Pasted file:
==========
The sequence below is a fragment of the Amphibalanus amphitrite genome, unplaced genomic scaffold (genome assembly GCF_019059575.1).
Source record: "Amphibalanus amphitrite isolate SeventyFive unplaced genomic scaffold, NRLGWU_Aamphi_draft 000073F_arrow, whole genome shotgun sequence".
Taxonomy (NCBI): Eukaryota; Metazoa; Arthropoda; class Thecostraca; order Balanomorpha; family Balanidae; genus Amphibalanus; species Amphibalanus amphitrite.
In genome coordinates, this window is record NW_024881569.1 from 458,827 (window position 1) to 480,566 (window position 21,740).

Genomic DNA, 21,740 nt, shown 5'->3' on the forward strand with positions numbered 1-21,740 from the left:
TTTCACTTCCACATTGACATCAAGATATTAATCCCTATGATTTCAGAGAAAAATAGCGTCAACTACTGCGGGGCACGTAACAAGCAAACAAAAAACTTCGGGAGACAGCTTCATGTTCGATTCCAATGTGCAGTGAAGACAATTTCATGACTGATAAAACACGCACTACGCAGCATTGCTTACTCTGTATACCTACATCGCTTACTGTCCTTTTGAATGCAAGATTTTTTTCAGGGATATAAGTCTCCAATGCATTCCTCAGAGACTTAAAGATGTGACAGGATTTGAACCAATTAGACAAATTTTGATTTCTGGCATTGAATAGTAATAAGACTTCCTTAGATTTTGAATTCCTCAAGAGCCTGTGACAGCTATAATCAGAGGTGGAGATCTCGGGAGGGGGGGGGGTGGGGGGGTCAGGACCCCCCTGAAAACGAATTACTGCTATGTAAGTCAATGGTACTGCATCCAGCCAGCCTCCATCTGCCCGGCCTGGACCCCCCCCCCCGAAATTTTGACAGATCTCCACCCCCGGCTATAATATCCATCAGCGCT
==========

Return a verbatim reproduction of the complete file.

The sequence below is a fragment of the Amphibalanus amphitrite genome, unplaced genomic scaffold (genome assembly GCF_019059575.1).
Source record: "Amphibalanus amphitrite isolate SeventyFive unplaced genomic scaffold, NRLGWU_Aamphi_draft 000073F_arrow, whole genome shotgun sequence".
Taxonomy (NCBI): Eukaryota; Metazoa; Arthropoda; class Thecostraca; order Balanomorpha; family Balanidae; genus Amphibalanus; species Amphibalanus amphitrite.
In genome coordinates, this window is record NW_024881569.1 from 458,827 (window position 1) to 480,566 (window position 21,740).

Genomic DNA, 21,740 nt, shown 5'->3' on the forward strand with positions numbered 1-21,740 from the left:
TTTCACTTCCACATTGACATCAAGATATTAATCCCTATGATTTCAGAGAAAAATAGCGTCAACTACTGCGGGGCACGTAACAAGCAAACAAAAAACTTCGGGAGACAGCTTCATGTTCGATTCCAATGTGCAGTGAAGACAATTTCATGACTGATAAAACACGCACTACGCAGCATTGCTTACTCTGTATACCTACATCGCTTACTGTCCTTTTGAATGCAAGATTTTTTTCAGGGATATAAGTCTCCAATGCATTCCTCAGAGACTTAAAGATGTGACAGGATTTGAACCAATTAGACAAATTTTGATTTCTGGCATTGAATAGTAATAAGACTTCCTTAGATTTTGAATTCCTCAAGAGCCTGTGACAGCTATAATCAGAGGTGGAGATCTCGGGAGGGGGGGGGGTGGGGGGGTCAGGACCCCCCTGAAAACGAATTACTGCTATGTAAGTCAATGGTACTGCATCCAGCCAGCCTCCATCTGCCCGGCCTGGACCCCCCCCCCCGAAATTTTGACAGATCTCCACCCCCGGCTATAATATCCATCAGCGCT